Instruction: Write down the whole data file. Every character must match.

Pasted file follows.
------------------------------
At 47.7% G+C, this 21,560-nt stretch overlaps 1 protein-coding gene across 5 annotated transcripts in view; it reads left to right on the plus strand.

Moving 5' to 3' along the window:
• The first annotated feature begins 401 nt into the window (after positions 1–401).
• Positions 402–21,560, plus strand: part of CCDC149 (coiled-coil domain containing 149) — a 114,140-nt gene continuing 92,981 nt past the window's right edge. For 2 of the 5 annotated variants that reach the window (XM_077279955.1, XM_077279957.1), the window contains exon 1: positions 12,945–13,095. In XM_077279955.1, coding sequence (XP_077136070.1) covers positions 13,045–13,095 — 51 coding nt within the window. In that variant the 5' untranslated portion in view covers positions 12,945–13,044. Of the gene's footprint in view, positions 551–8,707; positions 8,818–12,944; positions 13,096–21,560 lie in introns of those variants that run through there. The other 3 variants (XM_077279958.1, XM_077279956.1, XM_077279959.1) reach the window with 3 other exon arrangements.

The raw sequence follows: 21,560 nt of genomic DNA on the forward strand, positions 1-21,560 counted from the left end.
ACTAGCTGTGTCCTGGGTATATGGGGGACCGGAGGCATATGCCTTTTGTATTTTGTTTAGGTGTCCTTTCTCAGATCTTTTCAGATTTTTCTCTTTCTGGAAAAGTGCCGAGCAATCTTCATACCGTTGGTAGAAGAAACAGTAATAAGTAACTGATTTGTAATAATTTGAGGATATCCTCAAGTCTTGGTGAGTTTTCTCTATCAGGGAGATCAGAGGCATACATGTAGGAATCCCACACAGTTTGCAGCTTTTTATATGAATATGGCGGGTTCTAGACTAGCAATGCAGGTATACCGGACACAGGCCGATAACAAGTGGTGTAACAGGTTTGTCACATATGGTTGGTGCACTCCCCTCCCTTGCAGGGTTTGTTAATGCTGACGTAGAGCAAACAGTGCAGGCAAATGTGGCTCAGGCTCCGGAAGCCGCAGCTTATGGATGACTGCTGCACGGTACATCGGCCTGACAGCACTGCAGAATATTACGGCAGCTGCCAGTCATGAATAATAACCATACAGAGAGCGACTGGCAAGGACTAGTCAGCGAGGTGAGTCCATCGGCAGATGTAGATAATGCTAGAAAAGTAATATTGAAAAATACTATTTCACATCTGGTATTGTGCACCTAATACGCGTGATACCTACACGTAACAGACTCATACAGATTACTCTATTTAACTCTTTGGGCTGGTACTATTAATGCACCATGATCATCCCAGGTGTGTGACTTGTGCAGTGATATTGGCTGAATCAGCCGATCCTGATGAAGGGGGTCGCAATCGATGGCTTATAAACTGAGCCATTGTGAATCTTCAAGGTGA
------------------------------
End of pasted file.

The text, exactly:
At 47.7% G+C, this 21,560-nt stretch overlaps 1 protein-coding gene across 5 annotated transcripts in view; it reads left to right on the plus strand.

Moving 5' to 3' along the window:
• The first annotated feature begins 401 nt into the window (after positions 1–401).
• Positions 402–21,560, plus strand: part of CCDC149 (coiled-coil domain containing 149) — a 114,140-nt gene continuing 92,981 nt past the window's right edge. For 2 of the 5 annotated variants that reach the window (XM_077279955.1, XM_077279957.1), the window contains exon 1: positions 12,945–13,095. In XM_077279955.1, coding sequence (XP_077136070.1) covers positions 13,045–13,095 — 51 coding nt within the window. In that variant the 5' untranslated portion in view covers positions 12,945–13,044. Of the gene's footprint in view, positions 551–8,707; positions 8,818–12,944; positions 13,096–21,560 lie in introns of those variants that run through there. The other 3 variants (XM_077279958.1, XM_077279956.1, XM_077279959.1) reach the window with 3 other exon arrangements.

The raw sequence follows: 21,560 nt of genomic DNA on the forward strand, positions 1-21,560 counted from the left end.
ACTAGCTGTGTCCTGGGTATATGGGGGACCGGAGGCATATGCCTTTTGTATTTTGTTTAGGTGTCCTTTCTCAGATCTTTTCAGATTTTTCTCTTTCTGGAAAAGTGCCGAGCAATCTTCATACCGTTGGTAGAAGAAACAGTAATAAGTAACTGATTTGTAATAATTTGAGGATATCCTCAAGTCTTGGTGAGTTTTCTCTATCAGGGAGATCAGAGGCATACATGTAGGAATCCCACACAGTTTGCAGCTTTTTATATGAATATGGCGGGTTCTAGACTAGCAATGCAGGTATACCGGACACAGGCCGATAACAAGTGGTGTAACAGGTTTGTCACATATGGTTGGTGCACTCCCCTCCCTTGCAGGGTTTGTTAATGCTGACGTAGAGCAAACAGTGCAGGCAAATGTGGCTCAGGCTCCGGAAGCCGCAGCTTATGGATGACTGCTGCACGGTACATCGGCCTGACAGCACTGCAGAATATTACGGCAGCTGCCAGTCATGAATAATAACCATACAGAGAGCGACTGGCAAGGACTAGTCAGCGAGGTGAGTCCATCGGCAGATGTAGATAATGCTAGAAAAGTAATATTGAAAAATACTATTTCACATCTGGTATTGTGCACCTAATACGCGTGATACCTACACGTAACAGACTCATACAGATTACTCTATTTAACTCTTTGGGCTGGTACTATTAATGCACCATGATCATCCCAGGTGTGTGACTTGTGCAGTGATATTGGCTGAATCAGCCGATCCTGATGAAGGGGGTCGCAATCGATGGCTTATAAACTGAGCCATTGTGAATCTTCAAGGTGA